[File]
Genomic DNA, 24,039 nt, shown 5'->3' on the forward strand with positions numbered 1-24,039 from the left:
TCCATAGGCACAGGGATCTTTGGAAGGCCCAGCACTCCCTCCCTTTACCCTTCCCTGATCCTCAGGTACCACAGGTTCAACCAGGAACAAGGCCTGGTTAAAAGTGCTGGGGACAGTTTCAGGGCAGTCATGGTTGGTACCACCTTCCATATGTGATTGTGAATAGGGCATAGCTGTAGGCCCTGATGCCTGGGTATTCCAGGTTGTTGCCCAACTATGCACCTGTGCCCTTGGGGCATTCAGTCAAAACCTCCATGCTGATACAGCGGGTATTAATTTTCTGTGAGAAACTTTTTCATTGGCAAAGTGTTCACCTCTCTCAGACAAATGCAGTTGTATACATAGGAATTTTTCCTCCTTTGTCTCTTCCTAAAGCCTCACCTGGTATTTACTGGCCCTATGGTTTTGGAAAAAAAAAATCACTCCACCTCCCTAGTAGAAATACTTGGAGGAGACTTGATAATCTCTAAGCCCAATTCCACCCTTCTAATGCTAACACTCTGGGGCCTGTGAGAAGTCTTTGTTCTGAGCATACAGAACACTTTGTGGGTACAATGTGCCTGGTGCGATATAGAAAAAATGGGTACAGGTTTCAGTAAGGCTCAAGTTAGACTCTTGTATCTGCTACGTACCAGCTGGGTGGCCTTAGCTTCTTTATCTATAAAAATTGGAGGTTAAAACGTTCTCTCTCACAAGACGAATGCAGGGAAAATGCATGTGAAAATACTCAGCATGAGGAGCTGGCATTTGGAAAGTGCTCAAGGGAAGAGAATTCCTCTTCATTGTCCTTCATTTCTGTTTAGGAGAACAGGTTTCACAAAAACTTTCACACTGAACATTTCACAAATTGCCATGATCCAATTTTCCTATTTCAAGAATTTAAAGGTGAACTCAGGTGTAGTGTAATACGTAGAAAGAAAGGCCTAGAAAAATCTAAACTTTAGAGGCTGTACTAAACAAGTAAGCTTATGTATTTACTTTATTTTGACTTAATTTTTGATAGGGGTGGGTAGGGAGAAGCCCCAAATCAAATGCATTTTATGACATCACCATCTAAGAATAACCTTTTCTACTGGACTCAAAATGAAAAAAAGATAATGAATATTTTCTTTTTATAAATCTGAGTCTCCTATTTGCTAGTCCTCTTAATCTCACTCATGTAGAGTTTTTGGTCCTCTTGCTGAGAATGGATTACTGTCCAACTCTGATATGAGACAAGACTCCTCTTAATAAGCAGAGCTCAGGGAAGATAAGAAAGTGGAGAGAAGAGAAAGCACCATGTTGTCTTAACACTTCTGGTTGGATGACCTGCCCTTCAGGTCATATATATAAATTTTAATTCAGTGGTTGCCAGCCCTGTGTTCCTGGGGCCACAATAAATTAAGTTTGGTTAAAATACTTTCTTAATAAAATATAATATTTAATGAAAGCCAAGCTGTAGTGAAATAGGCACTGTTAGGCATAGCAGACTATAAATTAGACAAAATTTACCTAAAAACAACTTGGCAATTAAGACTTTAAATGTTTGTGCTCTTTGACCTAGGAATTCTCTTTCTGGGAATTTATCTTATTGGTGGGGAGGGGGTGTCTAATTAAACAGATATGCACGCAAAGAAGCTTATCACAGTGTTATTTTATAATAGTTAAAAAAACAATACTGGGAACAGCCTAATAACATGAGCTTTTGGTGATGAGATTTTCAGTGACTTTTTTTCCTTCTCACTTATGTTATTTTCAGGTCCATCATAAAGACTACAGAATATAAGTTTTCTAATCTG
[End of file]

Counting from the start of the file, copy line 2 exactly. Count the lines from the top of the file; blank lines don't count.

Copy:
TCCATAGGCACAGGGATCTTTGGAAGGCCCAGCACTCCCTCCCTTTACCCTTCCCTGATCCTCAGGTACCACAGGTTCAACCAGGAACAAGGCCTGGTTAAAAGTGCTGGGGACAGTTTCAGGGCAGTCATGGTTGGTACCACCTTCCATATGTGATTGTGAATAGGGCATAGCTGTAGGCCCTGATGCCTGGGTATTCCAGGTTGTTGCCCAACTATGCACCTGTGCCCTTGGGGCATTCAGTCAAAACCTCCATGCTGATACAGCGGGTATTAATTTTCTGTGAGAAACTTTTTCATTGGCAAAGTGTTCACCTCTCTCAGACAAATGCAGTTGTATACATAGGAATTTTTCCTCCTTTGTCTCTTCCTAAAGCCTCACCTGGTATTTACTGGCCCTATGGTTTTGGAAAAAAAAAATCACTCCACCTCCCTAGTAGAAATACTTGGAGGAGACTTGATAATCTCTAAGCCCAATTCCACCCTTCTAATGCTAACACTCTGGGGCCTGTGAGAAGTCTTTGTTCTGAGCATACAGAACACTTTGTGGGTACAATGTGCCTGGTGCGATATAGAAAAAATGGGTACAGGTTTCAGTAAGGCTCAAGTTAGACTCTTGTATCTGCTACGTACCAGCTGGGTGGCCTTAGCTTCTTTATCTATAAAAATTGGAGGTTAAAACGTTCTCTCTCACAAGACGAATGCAGGGAAAATGCATGTGAAAATACTCAGCATGAGGAGCTGGCATTTGGAAAGTGCTCAAGGGAAGAGAATTCCTCTTCATTGTCCTTCATTTCTGTTTAGGAGAACAGGTTTCACAAAAACTTTCACACTGAACATTTCACAAATTGCCATGATCCAATTTTCCTATTTCAAGAATTTAAAGGTGAACTCAGGTGTAGTGTAATACGTAGAAAGAAAGGCCTAGAAAAATCTAAACTTTAGAGGCTGTACTAAACAAGTAAGCTTATGTATTTACTTTATTTTGACTTAATTTTTGATAGGGGTGGGTAGGGAGAAGCCCCAAATCAAATGCATTTTATGACATCACCATCTAAGAATAACCTTTTCTACTGGACTCAAAATGAAAAAAAGATAATGAATATTTTCTTTTTATAAATCTGAGTCTCCTATTTGCTAGTCCTCTTAATCTCACTCATGTAGAGTTTTTGGTCCTCTTGCTGAGAATGGATTACTGTCCAACTCTGATATGAGACAAGACTCCTCTTAATAAGCAGAGCTCAGGGAAGATAAGAAAGTGGAGAGAAGAGAAAGCACCATGTTGTCTTAACACTTCTGGTTGGATGACCTGCCCTTCAGGTCATATATATAAATTTTAATTCAGTGGTTGCCAGCCCTGTGTTCCTGGGGCCACAATAAATTAAGTTTGGTTAAAATACTTTCTTAATAAAATATAATATTTAATGAAAGCCAAGCTGTAGTGAAATAGGCACTGTTAGGCATAGCAGACTATAAATTAGACAAAATTTACCTAAAAACAACTTGGCAATTAAGACTTTAAATGTTTGTGCTCTTTGACCTAGGAATTCTCTTTCTGGGAATTTATCTTATTGGTGGGGAGGGGGTGTCTAATTAAACAGATATGCACGCAAAGAAGCTTATCACAGTGTTATTTTATAATAGTTAAAAAAACAATACTGGGAACAGCCTAATAACATGAGCTTTTGGTGATGAGATTTTCAGTGACTTTTTTTCCTTCTCACTTATGTTATTTTCAGGTCCATCATAAAGACTACAGAATATAAGTTTTCTAATCTG